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The comparison of the complaint of Moshe to God about His lack of compassion regarding the enslaved and persecuted Jews in Egypt, to the more sanguine acceptance of God’s will by the patriarchs of Israel of an earlier generation is somewhat puzzling. Moshe’s complaint is really a cry of anguish and pain over the desperate situation of the Jews in Egyptian bondage rather than a statement of disbelief or denial of God’s intent to deliver the Jews from their bondage. So, why is the implied criticism of Moshe justified and the subject of much discussion in the Talmud, Midrash and Rashi?

At first glance, it seems to be slightly harsh and unjustified. This issue has been the subject of much rabbinic contemplation and insight over the centuries. Here I will advance one of the many possible interpretations of this matter. Moshe was speaking of an existential crisis facing an entire people so that the Jewish future itself, so to speak, was in danger of destruction. The patriarchs faced only personal, individual challenges and trusted that God’s promises and plans would nevertheless be fulfilled somehow, even if not through them.
However, once Israel became a nation and no longer just individuals, the stakes of failure increased. This caused Moshe’s reaction, as this is what he believed to be the case. However, the Lord, so to speak, taught Moshe that the fate of individuals in His eyes, again so to speak, is equal to the fate of large and mighty nations.  And, though the patriarchs realized their cosmic and historic importance and were threatened by extinction, they never expressed their doubts or criticisms to God.
Here Moshe was being taught the lesson of the value and importance of individuals, those that shape and propel human history and progress. God’s complaint to Moshe, so to speak, was that he underestimated the worth of an individual and also underestimated the true greatness and value of the patriarchs of the Jewish people.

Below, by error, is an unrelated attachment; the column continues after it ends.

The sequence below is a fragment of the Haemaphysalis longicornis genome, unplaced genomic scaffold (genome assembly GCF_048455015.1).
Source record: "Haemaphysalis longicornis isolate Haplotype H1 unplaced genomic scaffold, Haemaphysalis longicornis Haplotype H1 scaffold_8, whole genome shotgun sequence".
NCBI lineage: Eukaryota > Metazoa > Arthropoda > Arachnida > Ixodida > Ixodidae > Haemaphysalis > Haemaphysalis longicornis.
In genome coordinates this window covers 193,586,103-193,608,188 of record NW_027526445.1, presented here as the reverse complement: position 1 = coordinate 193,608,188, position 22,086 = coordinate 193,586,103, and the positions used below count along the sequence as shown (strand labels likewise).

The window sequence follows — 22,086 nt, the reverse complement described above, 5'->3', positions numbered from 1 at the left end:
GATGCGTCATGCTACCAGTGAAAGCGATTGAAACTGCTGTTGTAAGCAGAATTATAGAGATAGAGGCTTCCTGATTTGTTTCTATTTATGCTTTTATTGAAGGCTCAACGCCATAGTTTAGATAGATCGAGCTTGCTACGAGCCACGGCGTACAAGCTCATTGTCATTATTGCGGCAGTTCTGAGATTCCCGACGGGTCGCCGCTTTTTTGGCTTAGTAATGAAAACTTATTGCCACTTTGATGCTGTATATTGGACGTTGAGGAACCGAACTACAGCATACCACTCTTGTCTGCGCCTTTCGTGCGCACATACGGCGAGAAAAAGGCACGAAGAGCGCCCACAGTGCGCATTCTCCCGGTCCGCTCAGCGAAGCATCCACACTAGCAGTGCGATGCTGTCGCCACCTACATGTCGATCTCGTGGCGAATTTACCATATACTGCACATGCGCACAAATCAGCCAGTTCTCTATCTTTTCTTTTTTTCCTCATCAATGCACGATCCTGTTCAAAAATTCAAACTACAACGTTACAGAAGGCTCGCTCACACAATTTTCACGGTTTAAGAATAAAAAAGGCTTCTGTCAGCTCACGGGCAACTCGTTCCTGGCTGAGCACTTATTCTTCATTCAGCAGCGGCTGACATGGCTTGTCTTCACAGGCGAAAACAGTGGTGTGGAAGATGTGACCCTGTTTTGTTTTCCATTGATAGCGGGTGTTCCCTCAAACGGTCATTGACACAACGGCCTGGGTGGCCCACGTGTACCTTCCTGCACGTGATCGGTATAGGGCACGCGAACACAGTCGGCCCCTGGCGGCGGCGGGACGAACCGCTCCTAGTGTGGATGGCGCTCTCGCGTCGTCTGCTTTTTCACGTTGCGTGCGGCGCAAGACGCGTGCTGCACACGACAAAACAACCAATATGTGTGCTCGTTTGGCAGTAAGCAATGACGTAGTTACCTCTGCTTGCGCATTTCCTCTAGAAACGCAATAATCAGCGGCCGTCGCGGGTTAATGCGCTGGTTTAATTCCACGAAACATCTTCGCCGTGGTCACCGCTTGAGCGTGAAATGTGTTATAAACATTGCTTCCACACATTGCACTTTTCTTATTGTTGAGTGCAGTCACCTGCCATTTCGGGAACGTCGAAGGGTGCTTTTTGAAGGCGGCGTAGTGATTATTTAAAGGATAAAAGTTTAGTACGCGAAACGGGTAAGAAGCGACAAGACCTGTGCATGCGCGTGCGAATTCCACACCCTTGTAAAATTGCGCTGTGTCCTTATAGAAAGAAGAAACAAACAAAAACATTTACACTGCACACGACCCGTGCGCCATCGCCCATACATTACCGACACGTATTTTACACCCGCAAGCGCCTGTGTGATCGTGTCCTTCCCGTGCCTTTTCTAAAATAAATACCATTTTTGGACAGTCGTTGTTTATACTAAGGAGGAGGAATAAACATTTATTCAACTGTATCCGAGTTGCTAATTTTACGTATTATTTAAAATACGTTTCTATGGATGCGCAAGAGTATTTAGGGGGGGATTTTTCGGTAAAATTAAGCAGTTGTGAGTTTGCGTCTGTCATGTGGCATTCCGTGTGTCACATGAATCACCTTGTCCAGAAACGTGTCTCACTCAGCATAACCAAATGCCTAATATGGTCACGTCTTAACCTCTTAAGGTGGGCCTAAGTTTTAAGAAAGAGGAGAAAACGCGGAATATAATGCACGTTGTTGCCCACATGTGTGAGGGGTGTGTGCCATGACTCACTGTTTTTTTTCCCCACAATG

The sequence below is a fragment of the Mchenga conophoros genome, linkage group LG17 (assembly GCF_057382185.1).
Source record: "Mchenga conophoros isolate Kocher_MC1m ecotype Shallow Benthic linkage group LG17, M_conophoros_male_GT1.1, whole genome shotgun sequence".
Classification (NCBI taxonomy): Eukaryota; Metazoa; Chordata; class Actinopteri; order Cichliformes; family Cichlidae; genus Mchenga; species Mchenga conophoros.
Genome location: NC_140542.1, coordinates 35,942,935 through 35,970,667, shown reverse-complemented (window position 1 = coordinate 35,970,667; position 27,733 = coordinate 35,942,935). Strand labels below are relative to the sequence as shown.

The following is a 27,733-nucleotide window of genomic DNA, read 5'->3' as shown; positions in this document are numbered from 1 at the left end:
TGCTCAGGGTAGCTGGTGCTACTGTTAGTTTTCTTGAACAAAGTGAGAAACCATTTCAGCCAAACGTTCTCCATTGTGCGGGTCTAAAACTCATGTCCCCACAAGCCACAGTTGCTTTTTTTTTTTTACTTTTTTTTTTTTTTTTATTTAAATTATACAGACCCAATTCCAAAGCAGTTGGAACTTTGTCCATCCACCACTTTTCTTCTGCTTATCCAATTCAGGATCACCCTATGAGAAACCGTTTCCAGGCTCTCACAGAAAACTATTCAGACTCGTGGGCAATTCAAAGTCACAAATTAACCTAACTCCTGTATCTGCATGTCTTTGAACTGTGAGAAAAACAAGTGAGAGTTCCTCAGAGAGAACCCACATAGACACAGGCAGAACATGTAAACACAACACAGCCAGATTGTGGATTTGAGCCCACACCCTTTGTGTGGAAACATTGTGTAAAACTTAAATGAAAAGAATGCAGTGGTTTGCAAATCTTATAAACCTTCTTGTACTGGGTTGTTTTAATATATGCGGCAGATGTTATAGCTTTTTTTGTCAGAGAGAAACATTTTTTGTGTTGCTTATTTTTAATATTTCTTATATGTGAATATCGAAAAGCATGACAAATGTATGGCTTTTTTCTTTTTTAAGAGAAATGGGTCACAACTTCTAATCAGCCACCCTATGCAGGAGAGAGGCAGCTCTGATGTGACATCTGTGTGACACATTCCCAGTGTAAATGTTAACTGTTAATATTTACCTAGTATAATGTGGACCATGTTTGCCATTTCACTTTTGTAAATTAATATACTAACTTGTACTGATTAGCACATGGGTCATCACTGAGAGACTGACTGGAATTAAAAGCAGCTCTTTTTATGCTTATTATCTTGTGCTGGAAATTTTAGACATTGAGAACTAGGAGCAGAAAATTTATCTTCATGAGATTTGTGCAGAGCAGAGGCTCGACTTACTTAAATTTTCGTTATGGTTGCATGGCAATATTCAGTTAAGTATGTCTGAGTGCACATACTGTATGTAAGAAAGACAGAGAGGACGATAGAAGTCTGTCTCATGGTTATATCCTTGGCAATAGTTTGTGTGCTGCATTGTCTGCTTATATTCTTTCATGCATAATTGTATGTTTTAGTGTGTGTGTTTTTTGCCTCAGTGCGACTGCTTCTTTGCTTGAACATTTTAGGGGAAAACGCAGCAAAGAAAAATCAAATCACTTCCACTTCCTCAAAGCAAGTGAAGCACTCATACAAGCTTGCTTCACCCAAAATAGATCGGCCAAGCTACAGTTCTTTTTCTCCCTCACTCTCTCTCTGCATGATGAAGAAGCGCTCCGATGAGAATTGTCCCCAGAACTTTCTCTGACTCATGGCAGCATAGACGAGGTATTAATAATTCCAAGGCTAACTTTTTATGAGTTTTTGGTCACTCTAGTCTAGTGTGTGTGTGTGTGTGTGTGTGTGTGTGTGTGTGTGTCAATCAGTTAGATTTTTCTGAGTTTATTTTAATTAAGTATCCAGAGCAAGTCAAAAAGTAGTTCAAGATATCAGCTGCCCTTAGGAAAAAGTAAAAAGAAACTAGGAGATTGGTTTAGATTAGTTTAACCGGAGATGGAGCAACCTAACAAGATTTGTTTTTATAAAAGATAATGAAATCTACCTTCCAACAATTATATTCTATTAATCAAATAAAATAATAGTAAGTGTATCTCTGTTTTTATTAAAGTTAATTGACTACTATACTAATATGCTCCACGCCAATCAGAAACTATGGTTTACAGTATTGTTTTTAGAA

This fits the general theme expressed throughout Jewish tradition that Moshe would always be treated differently than others by Heaven, simply because of his greatness of character and breadth of vision and prophecy. Anyone else that would have complained to God about the brutality of the Egyptian bondage of Israel would perhaps be considered a hero. But Moshe’s level of prophecy and attachment to God was so extraordinary that he was held accountable for even the smallest misunderstanding caused by his words or deeds.
Even a cursory reading of the biblical narrative from beginning till end will inform one that the greater the stature of the person, the more miniscule the room for error in spiritual and public areas of speech and behavior. This was a lesson well learned by the patriarchs. Now Moshe would also receive training in this most important axiom of Jewish life. From now on he would always compare himself to the other great individuals of the Jewish story – the patriarchs. He never again would find himself wanting in this respect.
Rabbi Berel Wein      
Shabbat shalom

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